Pickholtz’s book is an engaging and revealing case study in the incredible challenges faced by genetic genealogists studying endogamous populations. Pickholtz uses every DNA test and tool available to break down seemingly impenetrable brick walls and reunite families separated by both space and time.

—Blaine Bettinger, Ph.D., J.D., TheGeneticGenealogist.com

Israel Pickholtz, has written a fascinating book about how he has confirmed and refuted many genealogical connections in his extended Ashkenazi family. He did this by testing every cousin he could. That story is an inspiration to those of us frustrated by using DNA to research our Jewish roots. It is as easy to read as it can be, given that genetic genealogy is not easy to understand

— Kitty Cooper http://blog.kittycooper.com

“ENDOGAMY: One Family, One People” is an excellent resource for those studying endogamous populations, as well as those with a general interest in genetic genealogy. This gem is filled with case studies and wisdom from which we can all learn and apply to our own genealogical DNA research projects.

(A full review by Ms. Tarr can be found in the Fall 2015 issue of FORUM, a quarterly magazine published by the Federation of Genealogical Societies.)

— Julie Cahill Tarr

There are two kinds of people in this world. The kind who detail the many reasons why they can’t do something. And then there is Israel Pickholtz. He simply ignored the naysayers and did it anyway – and quite well. If you think your genetic genealogy is too interwoven, too endogamous or too difficult, then by all means, read how Israel approached the multiple challenges he faced. While you’re reading, you’ll enjoy many interesting success stories. A very encouraging book about solutions, not just about Jewish genetic genealogy.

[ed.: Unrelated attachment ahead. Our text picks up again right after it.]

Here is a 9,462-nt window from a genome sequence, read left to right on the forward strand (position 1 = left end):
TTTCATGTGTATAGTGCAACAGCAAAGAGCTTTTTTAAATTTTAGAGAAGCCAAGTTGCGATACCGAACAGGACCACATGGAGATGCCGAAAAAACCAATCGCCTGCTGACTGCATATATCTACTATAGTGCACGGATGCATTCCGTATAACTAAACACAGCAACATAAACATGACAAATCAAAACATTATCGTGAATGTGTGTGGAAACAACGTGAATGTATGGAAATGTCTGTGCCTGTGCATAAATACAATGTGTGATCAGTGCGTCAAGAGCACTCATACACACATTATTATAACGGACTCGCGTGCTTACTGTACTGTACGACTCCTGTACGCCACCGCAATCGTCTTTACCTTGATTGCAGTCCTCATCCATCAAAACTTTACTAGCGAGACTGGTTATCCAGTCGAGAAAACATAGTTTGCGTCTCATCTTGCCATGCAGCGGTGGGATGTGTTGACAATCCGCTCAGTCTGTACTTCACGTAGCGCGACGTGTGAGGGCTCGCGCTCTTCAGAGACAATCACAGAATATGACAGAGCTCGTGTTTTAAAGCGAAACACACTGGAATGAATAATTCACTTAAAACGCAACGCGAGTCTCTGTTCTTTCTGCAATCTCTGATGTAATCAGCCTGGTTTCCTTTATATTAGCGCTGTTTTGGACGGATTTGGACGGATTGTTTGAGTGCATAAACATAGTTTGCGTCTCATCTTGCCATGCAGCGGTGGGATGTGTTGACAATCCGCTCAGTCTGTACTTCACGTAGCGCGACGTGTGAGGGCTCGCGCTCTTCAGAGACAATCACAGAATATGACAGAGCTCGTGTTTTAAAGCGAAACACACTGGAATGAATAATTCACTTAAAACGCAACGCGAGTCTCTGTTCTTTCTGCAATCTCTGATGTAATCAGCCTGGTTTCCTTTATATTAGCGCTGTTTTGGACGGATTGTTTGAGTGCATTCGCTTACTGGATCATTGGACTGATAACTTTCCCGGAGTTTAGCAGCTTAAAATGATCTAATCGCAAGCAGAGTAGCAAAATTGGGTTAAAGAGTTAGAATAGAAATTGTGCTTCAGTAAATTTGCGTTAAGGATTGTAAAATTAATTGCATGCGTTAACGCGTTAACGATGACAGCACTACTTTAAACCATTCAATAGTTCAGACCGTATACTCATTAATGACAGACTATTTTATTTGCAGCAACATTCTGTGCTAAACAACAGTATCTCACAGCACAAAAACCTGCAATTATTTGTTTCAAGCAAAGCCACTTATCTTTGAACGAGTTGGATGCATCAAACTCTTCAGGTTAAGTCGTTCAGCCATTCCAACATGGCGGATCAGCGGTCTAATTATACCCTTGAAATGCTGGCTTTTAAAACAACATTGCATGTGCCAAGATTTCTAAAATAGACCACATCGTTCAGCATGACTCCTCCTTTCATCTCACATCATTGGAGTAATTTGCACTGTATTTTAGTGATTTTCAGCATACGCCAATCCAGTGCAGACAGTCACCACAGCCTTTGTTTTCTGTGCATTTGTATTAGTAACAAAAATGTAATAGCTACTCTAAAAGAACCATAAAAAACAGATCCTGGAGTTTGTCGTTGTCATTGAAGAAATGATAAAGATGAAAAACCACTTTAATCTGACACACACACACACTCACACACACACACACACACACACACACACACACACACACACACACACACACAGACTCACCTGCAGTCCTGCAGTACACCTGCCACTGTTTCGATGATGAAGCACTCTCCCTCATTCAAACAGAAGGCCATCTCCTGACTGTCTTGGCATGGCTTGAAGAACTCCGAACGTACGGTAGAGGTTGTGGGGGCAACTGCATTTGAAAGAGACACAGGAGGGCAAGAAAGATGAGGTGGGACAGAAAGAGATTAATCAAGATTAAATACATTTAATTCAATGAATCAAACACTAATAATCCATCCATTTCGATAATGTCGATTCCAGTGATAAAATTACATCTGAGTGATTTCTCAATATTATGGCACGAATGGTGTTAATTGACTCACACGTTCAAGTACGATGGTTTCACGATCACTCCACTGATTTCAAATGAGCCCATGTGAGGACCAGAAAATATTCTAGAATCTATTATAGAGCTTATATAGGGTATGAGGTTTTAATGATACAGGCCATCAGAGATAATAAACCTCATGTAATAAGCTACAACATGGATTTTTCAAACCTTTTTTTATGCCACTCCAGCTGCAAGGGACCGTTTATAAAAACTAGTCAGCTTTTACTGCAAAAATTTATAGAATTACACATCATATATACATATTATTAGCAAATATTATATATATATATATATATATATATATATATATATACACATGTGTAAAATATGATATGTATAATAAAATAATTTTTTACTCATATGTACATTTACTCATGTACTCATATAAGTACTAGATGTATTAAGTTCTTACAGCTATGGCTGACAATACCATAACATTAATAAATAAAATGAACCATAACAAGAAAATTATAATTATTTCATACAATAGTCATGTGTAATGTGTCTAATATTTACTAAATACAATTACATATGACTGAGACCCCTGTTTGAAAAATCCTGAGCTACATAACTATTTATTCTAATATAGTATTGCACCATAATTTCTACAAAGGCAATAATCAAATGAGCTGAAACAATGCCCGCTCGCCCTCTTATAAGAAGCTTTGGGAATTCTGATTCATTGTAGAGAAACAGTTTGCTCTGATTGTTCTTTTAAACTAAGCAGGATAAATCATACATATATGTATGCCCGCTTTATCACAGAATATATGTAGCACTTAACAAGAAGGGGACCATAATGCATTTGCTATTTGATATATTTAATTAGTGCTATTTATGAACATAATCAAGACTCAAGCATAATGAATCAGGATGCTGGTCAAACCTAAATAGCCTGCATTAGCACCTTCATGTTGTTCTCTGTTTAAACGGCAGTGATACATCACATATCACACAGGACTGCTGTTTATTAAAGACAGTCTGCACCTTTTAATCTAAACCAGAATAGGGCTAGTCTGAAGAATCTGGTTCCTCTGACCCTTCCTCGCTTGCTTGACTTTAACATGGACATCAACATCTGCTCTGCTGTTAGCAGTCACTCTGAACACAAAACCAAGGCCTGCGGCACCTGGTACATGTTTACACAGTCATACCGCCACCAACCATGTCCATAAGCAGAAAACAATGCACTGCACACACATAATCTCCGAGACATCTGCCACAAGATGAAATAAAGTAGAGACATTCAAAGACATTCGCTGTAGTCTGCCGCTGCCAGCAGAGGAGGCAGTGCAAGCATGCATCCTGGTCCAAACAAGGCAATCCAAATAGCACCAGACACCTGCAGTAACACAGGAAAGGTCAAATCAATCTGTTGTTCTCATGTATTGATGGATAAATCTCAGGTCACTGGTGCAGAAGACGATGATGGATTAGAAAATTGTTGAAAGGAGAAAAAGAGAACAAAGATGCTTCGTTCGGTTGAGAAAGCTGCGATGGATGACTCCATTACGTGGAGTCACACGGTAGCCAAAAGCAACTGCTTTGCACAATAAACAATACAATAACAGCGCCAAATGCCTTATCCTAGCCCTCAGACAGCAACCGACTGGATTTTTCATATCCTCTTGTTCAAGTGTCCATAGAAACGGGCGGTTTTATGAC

— Roberta Estes of www.DNAeXplain.com, author of the blog www.dna-explained.com

I like your forward style. I want to say: “Jews quit whining and focus on some processes and procedures to work through the Matches! It only fits together one way – let’s find it!” But that would not be PC. You are working on solutions, so I am a fan.

— Jim Bartlett www.segmentology.org

Did I enjoy this book?  Well, let’s just say when I finished reading it (staying up way later than I should have), I read it a second time to make sure I caught everything.

Pickholtz approaches DNA differently than many genealogists do.  Rather than using DNA in a more self-centered way to find relatives, he uses it to connect distinct branches.  He uses DNA from known cousins to both add additional ammunition to posited relationships as well as to completely destroy hypotheses.  He has particular goals and clearly lays out his thought process allowing the reader to utilize these methods as well.

— Lara Diamond, Lara's Family Search http://larasgenealogy.blogspot.com

Veteran genealogist Israel Pickholtz describes his personal journey in which he explores the intersection of documentary genealogy and the latest developments in autosomal DNA. He brings to the task an openness for possibilities on the one hand, as well as a passion for rigor on the other. I recommend the book to genealogists — novice and expert alike — seeking a friendly armchair companion in their own journeys. The sometimes conflicting and ambiguous results of his documentary and DNA research represents the future of genealogy.

— Adam Brown, Managing Editor, Avotaynu Online

Israeli genealogy researchers who are not yet confident using DNA testing will be convinced of its importance as a research tool after reading this book. For those of us wrestling to identify our surnameless grandmothers and great-grandmothers, the explanations and examples which Pickholtz brings leave no doubt that if we choose our test-takers wisely, there are results to be had.

— Dr. Lea Haber Gedalia, Past-President Israel Genealogical Society